In these fast-changing times, our values are in flux, and even the most basic questions can create confusion. For example, parents and educators often wrestle with this one from their children: "Why am I studying? Why am I poring over these textbooks, solving problems, and writing essays? What is the meaning of all this?" To answer, we emphasise the benefits of a good education, such as the prospect of career growth, personal advancement and wealth that good education can bring. Yet, right when we think that we have convinced our offspring, he shoots back at us with a seemingly irrefutable counter-argument: "But I know many people who never went to university but are happier, richer and better off than those who did!”
In the first week of June, we commemorate Saint Euphrosyne of Polotsk, an Orthodox saint and enlightener. She lived more than eight centuries ago, but her life can enrich our argument with numerous ideas on the value of education from a Christian perspective.
She was one of the best-educated people of her time. She read the works of the church fathers in Greek and Latin and was well versed in the writings of Byzantine philosophers and scholars. She was of noble lineage and also intelligent and beautiful. She could expect scores of royals from across the world to line up at her door to offer her a hand in marriage. But she preferred the life of a bride of Christ to the good fortunes of a royal.
By today’s standards, her choice looks different from the one a successful woman would make. But her example cautions us not to equate success with its external manifestations. It teaches us to think for the long term and not expect immediate results from all of our choices.
Saint Euphrosyne was only twelve when she came to the mother superior of the Polotsk monastery and asked to be tonsured as a nun. At first, the Hegumeness refused. She was afraid that Euphrosyne was too young, and she anticipated her father's wrath. But Euphrosyne convinced her of the seriousness of her decision. She said, “In this world, all visible things are beautiful and pleasing to the eye, but inevitably they will wither like flowers and fade away like dreams. But the eternal things will remain. I pray you will reconsider, out of reverence to the Lord, the master of all things, and let me spend the rest of my communing with those of the angels." How many well-educated people of today could reason with the same depth and maturity as this twelve-year-old girl? Education teaches us wisdom and helps us understand our purpose in life.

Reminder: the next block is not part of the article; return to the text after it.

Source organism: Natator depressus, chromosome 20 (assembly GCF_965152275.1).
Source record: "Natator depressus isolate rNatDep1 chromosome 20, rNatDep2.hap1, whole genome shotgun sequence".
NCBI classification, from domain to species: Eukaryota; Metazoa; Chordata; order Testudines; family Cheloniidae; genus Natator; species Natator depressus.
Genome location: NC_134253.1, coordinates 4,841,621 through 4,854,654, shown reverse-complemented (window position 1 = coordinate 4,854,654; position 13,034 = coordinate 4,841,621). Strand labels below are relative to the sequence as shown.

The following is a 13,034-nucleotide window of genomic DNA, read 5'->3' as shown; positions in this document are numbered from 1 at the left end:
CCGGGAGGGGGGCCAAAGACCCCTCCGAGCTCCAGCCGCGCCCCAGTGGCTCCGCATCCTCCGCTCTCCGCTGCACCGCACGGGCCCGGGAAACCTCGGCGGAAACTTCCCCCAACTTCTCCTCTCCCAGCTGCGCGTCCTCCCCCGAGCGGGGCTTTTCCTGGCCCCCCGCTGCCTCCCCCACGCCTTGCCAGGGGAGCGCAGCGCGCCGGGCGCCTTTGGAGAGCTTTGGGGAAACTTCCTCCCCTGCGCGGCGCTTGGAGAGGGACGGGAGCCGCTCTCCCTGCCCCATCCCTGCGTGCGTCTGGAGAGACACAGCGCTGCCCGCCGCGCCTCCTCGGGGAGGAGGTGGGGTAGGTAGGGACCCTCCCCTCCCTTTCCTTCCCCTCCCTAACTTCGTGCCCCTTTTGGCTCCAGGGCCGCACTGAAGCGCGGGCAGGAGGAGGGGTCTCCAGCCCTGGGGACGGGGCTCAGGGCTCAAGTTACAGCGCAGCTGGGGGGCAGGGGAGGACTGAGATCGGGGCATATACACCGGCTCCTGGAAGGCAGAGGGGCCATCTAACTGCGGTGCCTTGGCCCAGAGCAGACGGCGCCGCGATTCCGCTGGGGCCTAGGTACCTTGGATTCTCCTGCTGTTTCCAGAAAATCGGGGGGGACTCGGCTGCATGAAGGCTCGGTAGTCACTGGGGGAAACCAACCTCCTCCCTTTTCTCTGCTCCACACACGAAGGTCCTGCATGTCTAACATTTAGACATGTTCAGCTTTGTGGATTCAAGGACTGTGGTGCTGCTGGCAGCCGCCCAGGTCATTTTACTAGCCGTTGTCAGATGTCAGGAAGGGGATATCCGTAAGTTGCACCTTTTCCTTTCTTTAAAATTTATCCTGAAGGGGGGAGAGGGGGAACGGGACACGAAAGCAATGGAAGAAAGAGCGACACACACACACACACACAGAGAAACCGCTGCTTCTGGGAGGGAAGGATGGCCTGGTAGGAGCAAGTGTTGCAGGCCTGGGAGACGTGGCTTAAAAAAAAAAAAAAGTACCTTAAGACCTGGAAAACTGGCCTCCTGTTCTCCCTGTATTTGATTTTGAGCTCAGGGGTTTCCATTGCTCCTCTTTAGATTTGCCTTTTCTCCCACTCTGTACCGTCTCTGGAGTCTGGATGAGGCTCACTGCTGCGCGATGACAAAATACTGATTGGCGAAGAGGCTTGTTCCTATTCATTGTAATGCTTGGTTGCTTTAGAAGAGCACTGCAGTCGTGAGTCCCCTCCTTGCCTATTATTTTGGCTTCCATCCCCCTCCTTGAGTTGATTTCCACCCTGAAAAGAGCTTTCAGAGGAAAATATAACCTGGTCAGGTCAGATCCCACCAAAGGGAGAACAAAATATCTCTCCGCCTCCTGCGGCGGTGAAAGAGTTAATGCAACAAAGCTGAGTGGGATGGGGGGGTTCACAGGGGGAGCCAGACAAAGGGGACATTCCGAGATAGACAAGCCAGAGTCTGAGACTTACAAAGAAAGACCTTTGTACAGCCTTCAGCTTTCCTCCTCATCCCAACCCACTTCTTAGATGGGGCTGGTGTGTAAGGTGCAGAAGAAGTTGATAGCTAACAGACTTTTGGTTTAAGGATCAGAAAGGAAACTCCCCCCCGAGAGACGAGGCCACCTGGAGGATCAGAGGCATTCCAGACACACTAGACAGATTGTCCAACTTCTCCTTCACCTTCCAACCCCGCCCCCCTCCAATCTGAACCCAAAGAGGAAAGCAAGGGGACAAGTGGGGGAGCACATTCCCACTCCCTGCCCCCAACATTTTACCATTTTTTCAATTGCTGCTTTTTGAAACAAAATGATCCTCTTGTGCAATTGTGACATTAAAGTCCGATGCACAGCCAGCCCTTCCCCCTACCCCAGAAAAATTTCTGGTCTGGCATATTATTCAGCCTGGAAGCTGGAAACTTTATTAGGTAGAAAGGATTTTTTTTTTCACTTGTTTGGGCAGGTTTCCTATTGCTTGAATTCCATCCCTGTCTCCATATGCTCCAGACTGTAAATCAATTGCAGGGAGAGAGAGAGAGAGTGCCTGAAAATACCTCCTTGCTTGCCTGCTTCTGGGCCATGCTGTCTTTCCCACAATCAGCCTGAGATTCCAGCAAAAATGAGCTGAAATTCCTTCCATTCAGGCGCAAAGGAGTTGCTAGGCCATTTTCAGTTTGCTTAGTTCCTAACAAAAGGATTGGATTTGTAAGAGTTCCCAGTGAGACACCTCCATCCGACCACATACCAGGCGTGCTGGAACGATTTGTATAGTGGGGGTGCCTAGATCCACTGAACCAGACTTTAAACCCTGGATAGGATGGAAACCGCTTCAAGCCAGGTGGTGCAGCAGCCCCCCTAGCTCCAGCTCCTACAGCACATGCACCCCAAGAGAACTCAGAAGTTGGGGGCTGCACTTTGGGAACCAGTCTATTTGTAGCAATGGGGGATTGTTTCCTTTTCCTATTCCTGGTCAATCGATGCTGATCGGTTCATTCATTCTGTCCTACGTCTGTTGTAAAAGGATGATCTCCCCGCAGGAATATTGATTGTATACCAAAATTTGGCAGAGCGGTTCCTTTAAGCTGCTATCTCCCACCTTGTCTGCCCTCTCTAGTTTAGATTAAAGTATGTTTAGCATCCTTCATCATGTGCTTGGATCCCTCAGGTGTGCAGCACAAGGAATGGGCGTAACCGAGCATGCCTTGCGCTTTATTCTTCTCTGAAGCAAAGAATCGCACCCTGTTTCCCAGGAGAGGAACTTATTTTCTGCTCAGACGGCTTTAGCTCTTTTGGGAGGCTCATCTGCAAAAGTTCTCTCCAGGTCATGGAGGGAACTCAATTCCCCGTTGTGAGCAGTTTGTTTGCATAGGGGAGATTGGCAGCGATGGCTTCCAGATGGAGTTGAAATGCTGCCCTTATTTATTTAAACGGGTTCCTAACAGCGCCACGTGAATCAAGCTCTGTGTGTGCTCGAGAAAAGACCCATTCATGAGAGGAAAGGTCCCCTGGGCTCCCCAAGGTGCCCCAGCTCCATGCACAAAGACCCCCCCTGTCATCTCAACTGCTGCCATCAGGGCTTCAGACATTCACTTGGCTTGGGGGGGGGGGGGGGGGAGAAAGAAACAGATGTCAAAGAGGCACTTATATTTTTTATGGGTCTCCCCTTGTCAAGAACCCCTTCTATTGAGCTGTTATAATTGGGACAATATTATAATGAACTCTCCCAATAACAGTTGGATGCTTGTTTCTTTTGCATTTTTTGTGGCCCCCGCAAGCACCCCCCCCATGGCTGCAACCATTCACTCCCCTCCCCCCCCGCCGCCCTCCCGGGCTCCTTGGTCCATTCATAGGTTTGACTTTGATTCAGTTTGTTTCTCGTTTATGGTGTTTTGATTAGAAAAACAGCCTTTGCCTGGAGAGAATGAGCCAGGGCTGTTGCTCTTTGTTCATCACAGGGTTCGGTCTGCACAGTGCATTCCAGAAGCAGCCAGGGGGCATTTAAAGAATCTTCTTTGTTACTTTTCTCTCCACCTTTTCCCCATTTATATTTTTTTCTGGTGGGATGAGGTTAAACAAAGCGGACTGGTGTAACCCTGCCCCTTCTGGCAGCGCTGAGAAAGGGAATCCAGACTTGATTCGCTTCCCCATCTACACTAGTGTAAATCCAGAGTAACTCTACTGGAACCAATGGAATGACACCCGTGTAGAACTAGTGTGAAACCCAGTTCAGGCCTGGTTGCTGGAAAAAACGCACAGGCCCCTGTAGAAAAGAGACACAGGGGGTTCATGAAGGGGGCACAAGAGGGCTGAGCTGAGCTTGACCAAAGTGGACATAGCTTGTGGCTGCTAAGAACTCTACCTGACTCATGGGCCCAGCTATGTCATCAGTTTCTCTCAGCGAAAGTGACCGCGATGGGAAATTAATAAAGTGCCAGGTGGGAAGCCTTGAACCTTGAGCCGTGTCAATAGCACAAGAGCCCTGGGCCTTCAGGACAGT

For Euphrosyne, the purpose of education was more than wisdom. It was to become a better servant of God and others. As a tonsured nun, she copied books and distributed her earnings to the poor. She established two monasteries that became centres of literacy, arts and religious enlightenment for the nearby lands and beyond. As a Hegumeness, she ordered a series of church murals with depictions of the most well-known biblical stories. That way, she contributed to the spread of the faith in Christ when Pagan influences were still strong. She became a prominent figure in church history, and also the secular history of Belarus and Russia.
St Euphrosyne spent her life in fasting, prayer and unceasing work. With her example, she showed how education helps us understand God's providence for ourselves and the world, appreciate His wisdom and love, and learn to put our trust in Him.
Saint Euphrosyne is a beloved saint of Saint Elisabeth Convent. She is the guardian angel of our Hegumeness, Mother Euphrosyne and the patron saint of the school "Ichthys" based at the Convent. We pray that all of our students will take the same attitude to learning and will be as thirsty for knowledge as she was. We hope that they will appreciate the beauty of God’s creation and the wisdom of His providence and see the world as His temple.
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